Medical experts say we're in the middle of one of the worst allergy seasons in years.
Sufferers in towns such a Altoona, Pa., Bismarck, N.D. and Boise, Idaho, are feeling it especially hard, because the pollen counts in those towns is sky-high.
On The Saturday Early Show, Dr. Mallika Marshall looks at some over-the-counter and other remedies for red eyes, sneezing and runny noses.
Sometimes it can be hard to tell, because both can cause cough and nasal symptoms. But if you primarily have itchy, watery eyes, an itchy, runny nose and sneezing, you're probably suffering from allergies.
Absolutely. People are generally born with a genetic tendency to develop allergies or not, but you may not actually develop symptoms until well into adulthood.
Yes. Stay indoors as much as possible in the early morning and late afternoon, when pollen counts tend to be the highest. Keep your windows closed in your home and car. Take a shower in the evening so you don't bring those allergens to bed with you.
Well, if you have mild symptoms, only occasionally, then you can probably get by with over-the-counter medications found in your local drugstore. If you have any underlying medical conditions, you should check with your doctor before trying any of these. Parents should always talk to their pediatrician before giving any medications to their children. First up are antihistamines. They've been around for years and can be really helpful for itchy, watery eyes and a runny nose and sneezing. The older antihistamines, such as diphenhydramine, found in Benadryl, can cause sleepiness and dry mouth.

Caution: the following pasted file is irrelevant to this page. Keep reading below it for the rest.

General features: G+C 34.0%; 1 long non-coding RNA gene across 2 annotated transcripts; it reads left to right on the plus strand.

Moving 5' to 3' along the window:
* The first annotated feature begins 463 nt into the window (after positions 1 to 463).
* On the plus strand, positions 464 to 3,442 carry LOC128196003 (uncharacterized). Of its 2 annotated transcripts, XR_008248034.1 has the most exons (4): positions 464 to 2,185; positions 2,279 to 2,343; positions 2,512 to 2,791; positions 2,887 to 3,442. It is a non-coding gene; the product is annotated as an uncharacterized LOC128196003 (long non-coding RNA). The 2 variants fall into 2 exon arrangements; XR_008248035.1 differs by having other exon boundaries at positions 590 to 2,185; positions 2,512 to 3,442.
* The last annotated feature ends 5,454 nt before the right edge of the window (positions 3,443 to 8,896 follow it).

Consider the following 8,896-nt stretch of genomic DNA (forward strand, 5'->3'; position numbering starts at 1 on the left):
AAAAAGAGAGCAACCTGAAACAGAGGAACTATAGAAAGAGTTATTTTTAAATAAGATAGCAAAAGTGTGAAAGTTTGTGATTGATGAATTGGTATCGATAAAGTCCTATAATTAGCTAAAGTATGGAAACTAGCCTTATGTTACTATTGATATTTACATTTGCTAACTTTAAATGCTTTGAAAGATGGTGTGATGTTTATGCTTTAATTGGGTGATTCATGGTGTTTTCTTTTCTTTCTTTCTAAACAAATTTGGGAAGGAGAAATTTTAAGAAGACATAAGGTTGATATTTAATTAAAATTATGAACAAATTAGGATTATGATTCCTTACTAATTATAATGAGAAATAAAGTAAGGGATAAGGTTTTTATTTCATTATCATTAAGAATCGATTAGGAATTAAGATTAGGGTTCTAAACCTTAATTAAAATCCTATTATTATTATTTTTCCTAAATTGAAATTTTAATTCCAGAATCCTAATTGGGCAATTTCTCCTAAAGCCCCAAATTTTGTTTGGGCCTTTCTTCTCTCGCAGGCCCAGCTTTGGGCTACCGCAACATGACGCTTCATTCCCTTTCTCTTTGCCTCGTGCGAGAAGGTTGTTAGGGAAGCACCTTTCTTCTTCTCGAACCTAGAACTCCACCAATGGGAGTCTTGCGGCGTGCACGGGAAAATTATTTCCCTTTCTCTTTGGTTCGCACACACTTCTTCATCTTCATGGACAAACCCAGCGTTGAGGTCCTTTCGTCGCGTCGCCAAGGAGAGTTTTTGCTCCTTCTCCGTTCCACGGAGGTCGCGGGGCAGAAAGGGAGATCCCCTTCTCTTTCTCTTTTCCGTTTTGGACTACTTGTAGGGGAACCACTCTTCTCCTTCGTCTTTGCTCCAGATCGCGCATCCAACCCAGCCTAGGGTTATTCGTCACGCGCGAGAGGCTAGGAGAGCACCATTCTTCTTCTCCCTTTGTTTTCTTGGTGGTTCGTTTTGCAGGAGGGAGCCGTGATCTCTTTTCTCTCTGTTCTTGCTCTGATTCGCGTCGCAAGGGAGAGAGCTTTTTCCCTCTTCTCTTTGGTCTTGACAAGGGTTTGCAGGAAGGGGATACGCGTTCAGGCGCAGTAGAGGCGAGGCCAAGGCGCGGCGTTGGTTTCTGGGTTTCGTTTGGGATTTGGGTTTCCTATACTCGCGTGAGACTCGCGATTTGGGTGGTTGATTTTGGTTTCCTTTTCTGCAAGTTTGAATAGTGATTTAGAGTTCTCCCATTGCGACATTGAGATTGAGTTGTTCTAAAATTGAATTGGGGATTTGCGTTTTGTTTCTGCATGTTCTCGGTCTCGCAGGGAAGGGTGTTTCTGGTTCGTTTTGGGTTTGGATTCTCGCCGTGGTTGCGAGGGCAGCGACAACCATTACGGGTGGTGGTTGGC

The newer generation of antihistamines is less sedating, but tends to be more expensive. Loratadine and Claritin are now sold over-the-counter (without a prescription).
In that case, you may want to add a decongestant to the mix. You can get combinations of antihistamines and decongestants, such as Claritin-D. Or, you can buy decongestants alone, such as Sudafed or phenelephrine.
I caution you that decongestant nasal sprays can cause rebound congestion after three days of use, so you're probably better off using an oral preparation.
Basically, if these things aren't working, or you're having daily symptoms or severe symptoms, it's time for you to see your physician, because some of the most effective allergy treatments are by prescription only; most important, nasal steroid sprays that are incredibly effective at reducing both nasal and eye allergy symptoms.
Research is being done on herbal remedies for allergies, but you really should talk to your allergist before trying any of them. There have been suggestions that acupuncture can help relieve allergy symptoms, so that's something else you might pursue.